Other education programs funded through the GaDOE are also cut under the Senate’s proposed budget. They include Agricultural Education, Regional Education Service Agencies (RESAs), school improvement, state schools, testing, and technology/career education. Funding for the Professional Standards Commission (PSC) and the Governor’s Office of Student Achievement (GOSA) will also be cut.

Pre-K Student Slots Protected

Funding for 84,000 existing pre-K student slots across the state is preserved in the Senate’s suggested spending plan. As in the K-12 budget, proposed salary increases for lead and assistant teachers are eliminated. Other additions offered by the House in its pre-pandemic budget proposal—such as raising the number of slots to 85,500 and adding behavioral support specialists—have also been rolled back.

The pre-k program is funded with lottery revenue, which also funds the HOPE financial aid programs. Sen. Blake Tillery (R-Vidalia), chair of the Senate Appropriations Committee, noted that lottery revenue has not declined though he cautioned that pre-k and HOPE costs are rising quickly.

Impact of Cuts

PAGE members provided feedback on the impact of proposed budget cuts in a recent survey . Though much uncertainty remains, most survey respondents expect furlough days and the elimination of vacant positions as their districts cope with the cuts. They flagged lost student learning, lack of access to school meals and increased financial hardship for educators as common effects of furloughs.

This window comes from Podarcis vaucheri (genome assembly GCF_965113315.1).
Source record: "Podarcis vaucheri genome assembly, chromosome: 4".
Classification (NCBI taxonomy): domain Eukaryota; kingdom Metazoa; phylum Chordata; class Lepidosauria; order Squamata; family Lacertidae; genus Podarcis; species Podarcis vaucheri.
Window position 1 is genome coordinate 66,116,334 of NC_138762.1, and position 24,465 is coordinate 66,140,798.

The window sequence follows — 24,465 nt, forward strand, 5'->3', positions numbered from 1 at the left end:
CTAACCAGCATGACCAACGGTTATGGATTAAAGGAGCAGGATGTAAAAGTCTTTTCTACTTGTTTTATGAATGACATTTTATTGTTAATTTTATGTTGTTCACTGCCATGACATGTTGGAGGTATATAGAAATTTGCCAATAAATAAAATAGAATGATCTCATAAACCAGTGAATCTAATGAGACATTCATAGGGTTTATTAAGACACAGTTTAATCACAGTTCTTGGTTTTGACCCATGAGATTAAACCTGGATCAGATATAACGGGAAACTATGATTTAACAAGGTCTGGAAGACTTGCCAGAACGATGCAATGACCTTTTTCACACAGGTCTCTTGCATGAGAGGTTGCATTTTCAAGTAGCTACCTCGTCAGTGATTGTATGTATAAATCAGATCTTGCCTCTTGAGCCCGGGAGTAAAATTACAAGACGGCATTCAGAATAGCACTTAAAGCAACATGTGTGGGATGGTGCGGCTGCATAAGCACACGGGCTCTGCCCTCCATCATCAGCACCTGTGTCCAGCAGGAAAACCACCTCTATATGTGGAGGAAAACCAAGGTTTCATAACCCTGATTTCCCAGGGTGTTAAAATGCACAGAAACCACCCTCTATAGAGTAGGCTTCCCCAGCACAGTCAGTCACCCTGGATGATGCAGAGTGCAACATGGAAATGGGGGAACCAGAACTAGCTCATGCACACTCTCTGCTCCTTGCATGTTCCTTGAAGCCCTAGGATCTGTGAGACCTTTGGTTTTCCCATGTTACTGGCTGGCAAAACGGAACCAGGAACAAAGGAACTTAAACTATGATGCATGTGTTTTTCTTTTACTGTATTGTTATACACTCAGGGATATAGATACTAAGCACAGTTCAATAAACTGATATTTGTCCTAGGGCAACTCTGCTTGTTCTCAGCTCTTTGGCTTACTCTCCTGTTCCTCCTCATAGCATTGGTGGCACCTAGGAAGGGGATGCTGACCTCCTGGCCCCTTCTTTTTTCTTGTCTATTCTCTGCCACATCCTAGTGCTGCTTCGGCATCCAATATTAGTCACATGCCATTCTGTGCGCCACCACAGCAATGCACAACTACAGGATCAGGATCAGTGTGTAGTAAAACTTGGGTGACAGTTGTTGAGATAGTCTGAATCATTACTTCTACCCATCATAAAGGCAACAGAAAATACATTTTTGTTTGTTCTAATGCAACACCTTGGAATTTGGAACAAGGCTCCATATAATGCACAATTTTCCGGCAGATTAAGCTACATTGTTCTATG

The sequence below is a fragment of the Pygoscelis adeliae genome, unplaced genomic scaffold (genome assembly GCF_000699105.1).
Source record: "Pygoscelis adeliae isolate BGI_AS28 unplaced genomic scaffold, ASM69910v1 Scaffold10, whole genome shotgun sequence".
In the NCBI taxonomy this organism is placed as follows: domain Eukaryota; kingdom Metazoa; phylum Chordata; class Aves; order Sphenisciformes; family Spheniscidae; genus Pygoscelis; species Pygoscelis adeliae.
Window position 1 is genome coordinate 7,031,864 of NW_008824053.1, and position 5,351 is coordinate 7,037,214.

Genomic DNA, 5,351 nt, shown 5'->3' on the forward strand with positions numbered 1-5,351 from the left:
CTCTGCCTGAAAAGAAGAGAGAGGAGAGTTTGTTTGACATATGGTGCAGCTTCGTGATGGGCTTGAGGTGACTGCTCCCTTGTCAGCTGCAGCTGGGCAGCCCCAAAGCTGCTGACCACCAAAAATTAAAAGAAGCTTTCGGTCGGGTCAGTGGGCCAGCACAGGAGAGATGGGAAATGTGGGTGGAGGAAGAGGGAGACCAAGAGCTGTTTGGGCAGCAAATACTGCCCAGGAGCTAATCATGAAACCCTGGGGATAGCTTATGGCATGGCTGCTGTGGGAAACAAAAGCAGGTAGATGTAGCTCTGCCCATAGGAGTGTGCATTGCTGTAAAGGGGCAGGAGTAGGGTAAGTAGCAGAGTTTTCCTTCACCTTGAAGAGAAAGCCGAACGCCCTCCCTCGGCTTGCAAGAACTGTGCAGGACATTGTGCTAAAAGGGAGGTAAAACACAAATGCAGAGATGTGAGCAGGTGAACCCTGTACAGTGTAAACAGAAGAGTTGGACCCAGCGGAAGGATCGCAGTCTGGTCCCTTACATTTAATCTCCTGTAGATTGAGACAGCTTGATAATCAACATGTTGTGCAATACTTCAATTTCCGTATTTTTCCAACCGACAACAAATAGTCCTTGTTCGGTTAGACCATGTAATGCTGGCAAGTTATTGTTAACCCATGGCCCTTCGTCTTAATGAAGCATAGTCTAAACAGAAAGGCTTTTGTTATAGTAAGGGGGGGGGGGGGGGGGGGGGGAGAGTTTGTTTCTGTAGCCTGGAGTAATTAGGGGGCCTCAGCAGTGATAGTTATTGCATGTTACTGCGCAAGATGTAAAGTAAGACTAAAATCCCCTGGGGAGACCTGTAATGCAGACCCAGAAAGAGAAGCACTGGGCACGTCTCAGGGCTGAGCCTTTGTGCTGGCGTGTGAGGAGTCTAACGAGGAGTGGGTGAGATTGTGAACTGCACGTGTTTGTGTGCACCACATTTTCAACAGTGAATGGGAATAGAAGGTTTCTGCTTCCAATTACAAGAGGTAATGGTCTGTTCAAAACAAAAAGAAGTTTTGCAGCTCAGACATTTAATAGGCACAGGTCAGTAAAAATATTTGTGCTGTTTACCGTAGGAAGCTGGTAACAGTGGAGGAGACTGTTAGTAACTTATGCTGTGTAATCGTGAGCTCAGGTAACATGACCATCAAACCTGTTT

Next Steps in Budget Process

HB 793 now moves to the full Senate for a vote. Once approved, it will return to the House, which will review the Senate’s proposal and likely make adjustments. The Senate must agree to any changes the House seeks. The General Assembly must pass the FY 2021 budget by June 30. 
-Claire Suggs
Standardized Testing Bill Stalls in House Education Committee


  • House Ed holds standardized testing reduction bill. Changes to be discussed Friday.

  • Committee passes bill allowing home school students to enroll in College & Career Academies.

  • Office of College & Career Transitions bill and alternative graduation rate definition also pass.

The House Education Committee met this afternoon and considered the following legislation:

SB 367 by Sen. P.K. Martin (R-Duluth) seeks to reduce standardized testing and bring Georgia’s assessment program closer to the federally required testing minimum. PAGE analysis of the current version of SB 367 is available HERE . Committee discussion today focused on whether the bill’s proposed elimination of norm-referenced questions within Georgia’s testing program impede comparability with students in other states, whether educators and students would be accountable for student learning if the emphasis on testing were diminished, and the role of local school districts in administering assessments in addition to those required by state and federal rules. PAGE Director of Legislative Services Margaret Ciccarelli spoke in favor of the legislation, pointing to the waiver of standardized assessments during the COVID-19 school shutdown and asserting the crisis demonstrates that educators have never been more accountable and committed to their students. The committee did not vote on the legislation. Jasperse indicated that changes to the bill would be made before House Education meets again on Friday, June 19.